The History of Boudoir Photography

Still considered taboo in some societies, boudoir photography has made great progress since the beginning. Today, most countries accept it to honor women.

But the journey was not a bed of roses. It takes us back to the 1890s.

In this blog, we will learn about the history of Boudoir Photography. Our research will enlighten how the genre progressed and why it is needed to appreciate this art.

The Beginning

In the 1890s, the cornerstone of Boudoir Photography was laid in France. They called them Lewd or Obscene photos. Later in the 1920s, the concept became more popular with the public.

An American photographer Albert Arthur Allen played a vital role in popularizing nude and risqué pictures in the US.

In the 1940s, Boudoir was accepted by the majority. The pin-ups and curvy models were used as propaganda to engage men in the military who were the elephant in the room.

Marilyn Monroe and Sophia Loren are the two big names that hooked the interest of the masses. Later, they became the sex symbols of the 1950s and 1960s.

The whole process took boudoir photography to escalated levels by making it empower women.

Feminists were also in the limelight. In the 1970s, they utilized boudoir photography to switch the perception of women’s portraits.

A decade later, the glamming boudoir images became enticing to the general public. It is no longer an object for the male gaze. Today, it has turned into a symbol of self-empowerment.

Boudoir Photography

Word “Boudoir” – The Etymology

The word boudoir comes from the rich French language. It was initially “bouder”, which means to sulk or pout. It refers to a private saloon, dressing room, or bedroom of a woman, where she can be independent with her thoughts and body.

It also indicates a place where women can change their clothes, make themselves feel comfortable, put on makeup, or style their hair in an isolated environment. These are the core element of boudoir photography. Especially the one which states the isolation of women from all kinds of eyes. It is their spot of happiness, independence, and making sultry poses.

The Timeline of Boudoir Photography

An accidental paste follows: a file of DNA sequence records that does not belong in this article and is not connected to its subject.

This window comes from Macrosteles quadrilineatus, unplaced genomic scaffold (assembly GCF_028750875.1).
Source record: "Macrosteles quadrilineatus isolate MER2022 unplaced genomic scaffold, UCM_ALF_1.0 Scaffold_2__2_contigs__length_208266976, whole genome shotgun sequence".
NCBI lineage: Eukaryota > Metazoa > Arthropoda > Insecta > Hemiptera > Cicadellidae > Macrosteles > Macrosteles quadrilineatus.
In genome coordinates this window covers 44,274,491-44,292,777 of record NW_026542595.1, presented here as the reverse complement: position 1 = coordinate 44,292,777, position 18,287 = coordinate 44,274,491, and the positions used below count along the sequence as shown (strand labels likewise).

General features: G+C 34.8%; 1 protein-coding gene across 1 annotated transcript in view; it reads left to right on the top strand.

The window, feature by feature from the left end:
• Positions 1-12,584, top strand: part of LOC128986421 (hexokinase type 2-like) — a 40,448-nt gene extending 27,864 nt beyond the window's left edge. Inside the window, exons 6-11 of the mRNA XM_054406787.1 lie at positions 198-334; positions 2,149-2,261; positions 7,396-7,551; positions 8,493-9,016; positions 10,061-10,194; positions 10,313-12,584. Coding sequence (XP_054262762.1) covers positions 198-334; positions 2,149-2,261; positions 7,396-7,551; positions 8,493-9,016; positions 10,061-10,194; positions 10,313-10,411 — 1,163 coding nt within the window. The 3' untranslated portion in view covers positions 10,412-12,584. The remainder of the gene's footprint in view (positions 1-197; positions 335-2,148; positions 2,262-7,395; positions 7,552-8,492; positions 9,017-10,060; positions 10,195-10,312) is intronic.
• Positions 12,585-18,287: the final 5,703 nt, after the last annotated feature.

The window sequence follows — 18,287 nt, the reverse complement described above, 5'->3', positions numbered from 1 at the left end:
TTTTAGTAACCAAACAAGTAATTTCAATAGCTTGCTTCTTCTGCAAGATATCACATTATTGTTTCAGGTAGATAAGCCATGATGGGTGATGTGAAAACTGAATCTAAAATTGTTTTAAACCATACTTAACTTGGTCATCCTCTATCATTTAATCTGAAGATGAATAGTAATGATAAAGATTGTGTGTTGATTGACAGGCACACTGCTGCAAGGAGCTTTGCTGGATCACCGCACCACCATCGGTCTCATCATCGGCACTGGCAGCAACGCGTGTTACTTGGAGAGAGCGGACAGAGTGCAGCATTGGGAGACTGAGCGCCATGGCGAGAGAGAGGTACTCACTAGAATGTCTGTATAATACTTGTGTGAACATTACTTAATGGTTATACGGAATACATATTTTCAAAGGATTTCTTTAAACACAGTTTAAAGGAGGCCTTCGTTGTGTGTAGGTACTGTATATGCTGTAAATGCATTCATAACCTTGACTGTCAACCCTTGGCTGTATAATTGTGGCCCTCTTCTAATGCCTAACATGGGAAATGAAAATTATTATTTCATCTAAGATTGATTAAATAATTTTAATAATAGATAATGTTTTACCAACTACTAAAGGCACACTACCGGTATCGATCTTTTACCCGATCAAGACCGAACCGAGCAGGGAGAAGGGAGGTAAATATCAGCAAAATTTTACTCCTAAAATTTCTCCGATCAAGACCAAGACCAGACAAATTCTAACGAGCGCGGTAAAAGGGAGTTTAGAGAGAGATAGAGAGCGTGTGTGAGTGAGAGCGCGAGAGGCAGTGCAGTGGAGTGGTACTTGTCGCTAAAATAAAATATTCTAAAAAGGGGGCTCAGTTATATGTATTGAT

Let’s discuss in detail the timeline of Boudoir photography.

The Controversial Start – 1890s

The beginning of Boudoir Photography dates back to 1890. The first Boudoir Photographer album got published in France. Initially, people found it highly pornographic and nobody was ready to accept it in the first place. But France did not stop. It kept selling the boudoir postcards secretly across shops throughout the capital.

As the circulation failed to meet the demand, the erotic postcards turned into collector’s items. These postcards had nude ladies with sexy poses. Most of them were in groups.

The Public Emergence – 1920s

Back in the 1920s, boudoir photography gained a public face. Everyone was aware of it but many people still found it a disgrace. At that time, only hired models were involved in the act of taking sexy pictures. General women refrained from doing the course.

After the end of World War I in the 1920s, the boudoir clothing style witnessed a freewheeling and wild culture of the decade. There was a new concept of taking pictures in luxurious hotels and other compelling settings. Photographers made the most of this change. Silk, pearls, and lace gained great popularity in this era of boudoir photographer.

When we talk about photographers, we cannot forget to discuss Albert Arthur Allen. This name was the highlight of that period. He was the most controversial boudoir photographer. Albert worked best with the women who had fuller figures. He sold prints of enticing pictures and was also known for sending boudoir photos through interstate mail.

Boudoir Photography

The Advertising Evolution – 1930 to 1940

Even after the end of the Prohibition Era in 1933 and the start of World War II, Boudoir Photography was going on in full swing. The US Government encouraged the idea and used it as propaganda to encourage youth to fight for their country.

It will not be wrong to say that the military exploited the sexual standards and beauty of the era. However, not everything went in vain. The appeal and styles that were discovered in this period paved the way for contemporary boudoir photography.

  • The military used pin-up girls in posters with slogans like “come home to your girl a hero” or “she’s worth fighting for”. These advertising concepts gained popularity with the name of “sex sells”.
  • The women with hourglass figures wore revealing clothes to show their provocative side.
  • The most iconic pin-up girl around the start of WW II was Betty Grable. She had pictures highlighting her long legs that encouraged young men to join the war.

Later on, Feminists played a vital role in the period from 1950 to 1980. It vocalized the importance of Boudoir Photography. Today, it’s all in front of our eyes how far this genre has come. Women gain the lost confidence with this photography and celebrate their bodies.

We hope you enjoyed reading the history of Boudoir Photography. Now book one session of boudoir photographer and see what’s so special about it.